Messum’s Tisbury Barn, 2017.


Messums Wiltshire announces British premiere of immersive choral work Song of the Human

  • Performances (duration 60 mins):  Saturday 11 February – Sunday 5 March 2017:  11am and 3pm 
  • Talk and introduction to the piece by composer Pete M Wyer:  Friday 10th February, 6pm
  • Location:  Messums Wiltshire, Place Farm, Court St, Tisbury, Salisbury, Wiltshire, SP3 6LW

The Human Form – Part lll – Inside|Outside

Song of the Human  – Composed by Pete M. Wyer

February 1, 2017

Messums Wiltshire, the acclaimed new arts centre housed in a restored tithe barn, will open the third and final part of its series exploring the human form with a unique immersive choral work, Song of the Human, by composer Pete M. Wyer. A UK premiere, Song of the Human is inspired by the idea of how we communicate in music and the restorative power of birdsong for the human mind.

Song of the Human, which was premiered in New York last October at the World Trade Center, is created within a sonic installation. Visitors to the vaulted space of the great barn, with its cathedral-like acoustic, will experience music performed by Philadelphia-based choir The Crossing amidst a dawn chorus of birdsong.

The work was inspired by the music of the speaking voice and its comparison to the virtuosity and intricacy of birdsong. This led composer Pete M Wyer to discover the theory that human speech is in part evolved from birdsong; the work uses the music of human speech to investigate the nature of being human and the human as part of nature. Charles Darwin wrote: ‘The sounds uttered by birds offer in several respects the nearest analogy to language.’

Song of the Human is: “An extraordinary sonic experience…we are amidst the dawn chorus, wind, a passing storm, and then there are humans, who have a different sort of music it would seem, but Pete has found a connection between birdsong and human speech.” John Schaefer, host, ‘New Sounds Live’, WNYC New York

Song of the Human

The installation at Messums Wiltshire features unique recordings of the English dawn chorus, recorded simultaneously with 18 lines of audio in Cornwall, Suffolk and Dulwich woods, London, and also includes a chorus of extinct birds.

The work also aims to reproduce the restorative effects of birdsong for psychological wellbeing. People find birdsong reassuring and calming because thousands of years ago, and still in some wild places in the world, birdsong signifies safety based on a lack of predators, and plentiful resources for survival. So low-level anxiety is often experienced when people cannot hear birdsong.

Song of the Human received its world premiere in Manhattan on October 12, 2016, presented by WNYC’s New Sounds Live, John Schaefer, at the Winter Garden in the World Trade Center.  Concert broadcast and interview:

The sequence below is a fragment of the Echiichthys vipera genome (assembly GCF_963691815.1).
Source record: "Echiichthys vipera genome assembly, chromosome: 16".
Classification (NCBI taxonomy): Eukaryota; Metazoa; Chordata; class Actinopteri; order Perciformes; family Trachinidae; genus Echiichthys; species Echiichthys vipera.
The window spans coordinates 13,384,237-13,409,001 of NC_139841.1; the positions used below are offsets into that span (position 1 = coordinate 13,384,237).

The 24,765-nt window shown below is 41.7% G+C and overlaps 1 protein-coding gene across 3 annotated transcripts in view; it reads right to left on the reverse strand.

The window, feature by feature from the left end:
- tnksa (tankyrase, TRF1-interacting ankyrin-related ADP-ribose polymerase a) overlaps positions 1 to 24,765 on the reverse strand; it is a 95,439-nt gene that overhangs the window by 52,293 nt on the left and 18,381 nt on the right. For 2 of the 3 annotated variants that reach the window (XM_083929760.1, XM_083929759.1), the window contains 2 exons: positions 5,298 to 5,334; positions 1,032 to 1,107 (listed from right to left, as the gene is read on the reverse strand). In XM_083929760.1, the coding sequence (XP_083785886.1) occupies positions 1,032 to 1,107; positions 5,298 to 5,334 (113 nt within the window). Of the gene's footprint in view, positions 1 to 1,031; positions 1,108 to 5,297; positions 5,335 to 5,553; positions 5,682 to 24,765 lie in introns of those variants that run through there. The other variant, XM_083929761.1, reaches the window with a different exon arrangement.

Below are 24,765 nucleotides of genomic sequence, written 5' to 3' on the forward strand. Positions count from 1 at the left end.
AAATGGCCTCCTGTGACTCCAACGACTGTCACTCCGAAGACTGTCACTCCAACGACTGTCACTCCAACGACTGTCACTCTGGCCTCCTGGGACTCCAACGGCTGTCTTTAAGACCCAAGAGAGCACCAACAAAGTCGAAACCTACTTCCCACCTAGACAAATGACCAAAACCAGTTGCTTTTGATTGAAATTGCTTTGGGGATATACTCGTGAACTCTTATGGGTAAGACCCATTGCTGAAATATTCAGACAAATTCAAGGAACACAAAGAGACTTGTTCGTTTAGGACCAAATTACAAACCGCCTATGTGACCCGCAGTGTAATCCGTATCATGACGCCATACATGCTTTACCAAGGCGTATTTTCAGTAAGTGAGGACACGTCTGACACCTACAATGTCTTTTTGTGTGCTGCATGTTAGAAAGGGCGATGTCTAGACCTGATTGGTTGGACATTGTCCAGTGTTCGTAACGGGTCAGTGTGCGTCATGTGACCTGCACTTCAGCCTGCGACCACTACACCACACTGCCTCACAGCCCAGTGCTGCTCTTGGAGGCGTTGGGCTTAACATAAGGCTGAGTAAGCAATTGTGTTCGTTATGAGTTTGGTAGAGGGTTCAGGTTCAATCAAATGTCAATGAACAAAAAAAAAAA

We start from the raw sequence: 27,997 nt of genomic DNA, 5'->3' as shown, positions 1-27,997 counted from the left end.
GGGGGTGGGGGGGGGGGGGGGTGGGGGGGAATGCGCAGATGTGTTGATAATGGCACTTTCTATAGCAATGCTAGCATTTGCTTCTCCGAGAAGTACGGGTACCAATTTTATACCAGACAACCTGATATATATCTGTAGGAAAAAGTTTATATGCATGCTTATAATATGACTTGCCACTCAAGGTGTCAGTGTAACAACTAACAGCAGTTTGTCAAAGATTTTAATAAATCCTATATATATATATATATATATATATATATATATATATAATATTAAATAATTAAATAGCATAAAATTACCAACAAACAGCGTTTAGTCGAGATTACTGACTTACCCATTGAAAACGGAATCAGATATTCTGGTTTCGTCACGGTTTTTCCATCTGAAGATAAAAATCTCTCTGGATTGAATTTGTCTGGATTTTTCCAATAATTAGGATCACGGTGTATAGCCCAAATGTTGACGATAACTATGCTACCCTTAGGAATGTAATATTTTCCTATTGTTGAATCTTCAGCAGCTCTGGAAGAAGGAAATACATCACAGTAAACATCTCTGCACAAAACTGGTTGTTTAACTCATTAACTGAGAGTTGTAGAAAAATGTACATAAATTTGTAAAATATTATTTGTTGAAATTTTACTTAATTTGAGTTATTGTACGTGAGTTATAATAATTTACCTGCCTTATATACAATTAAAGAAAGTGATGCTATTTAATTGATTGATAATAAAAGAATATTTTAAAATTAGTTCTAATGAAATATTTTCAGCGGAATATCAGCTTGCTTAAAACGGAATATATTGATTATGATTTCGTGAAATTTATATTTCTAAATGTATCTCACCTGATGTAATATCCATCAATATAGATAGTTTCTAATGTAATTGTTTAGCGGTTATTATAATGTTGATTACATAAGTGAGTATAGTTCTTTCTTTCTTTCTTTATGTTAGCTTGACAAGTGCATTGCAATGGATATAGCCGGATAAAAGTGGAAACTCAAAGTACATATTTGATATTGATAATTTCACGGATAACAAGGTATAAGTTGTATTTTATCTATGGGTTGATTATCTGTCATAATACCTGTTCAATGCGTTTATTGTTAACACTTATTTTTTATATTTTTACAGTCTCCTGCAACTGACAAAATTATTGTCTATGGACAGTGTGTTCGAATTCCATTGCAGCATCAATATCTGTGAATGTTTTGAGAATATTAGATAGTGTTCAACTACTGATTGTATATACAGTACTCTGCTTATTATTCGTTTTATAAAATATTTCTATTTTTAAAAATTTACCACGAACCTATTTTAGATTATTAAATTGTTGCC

The piece is composed in seven movements. In the first movement, Wyer’s intention is to create a feeling of encountering other humans as though they are a different species. In the dramatic penultimate movement the choir battles the elements in the form of a storm, acting as a metaphor for the struggle we each face in reaching a point of acceptance of our own nature.

1) The idea that birdsong offers the nearest analogy to language was advanced by Shigeru Miyagawa, Professor of Linguistics at the Massachusetts Institute of Technology (MIT) in Boston. MIT News, December 2016: “A contemporary example of the influences between scholarship and art is ‘Song of the Human,’ a new musical work using birdsong, human voices, and found sound, for which British composer Pete M. Wyer drew on the research and hypotheses of Shigeru Miyagawa, a professor of linguistics in the MIT Department of Linguistics and Philosophy.” (

2) Birdsong is also nature’s alarm clock, with the dawn chorus signalling the start of the day, so it stimulates us cognitively ‘The Surprising Uses for Birdsong’, BBC:


Messum’s The Human Form series

Part I of the series, Conceal | Reveal, was a dance performance by the internationally renowned Russell Maliphant Company. Part II was Deformation l Transformation, in which Laurence Edwards, Sean Henry and Brian Taylor explored the language of figure in medium of sculpture.

About Messums Wiltshire

Messums Wiltshire is situated in the largest example of a monastic barn in the UK, dating from the 13th century. It has been extensively restored and opened in September 2016 as a centre for showcasing creativity and experience in performance, design and art.


Paddy Seymour, Messums Wiltshire, 01747 445042

Pete M Wyer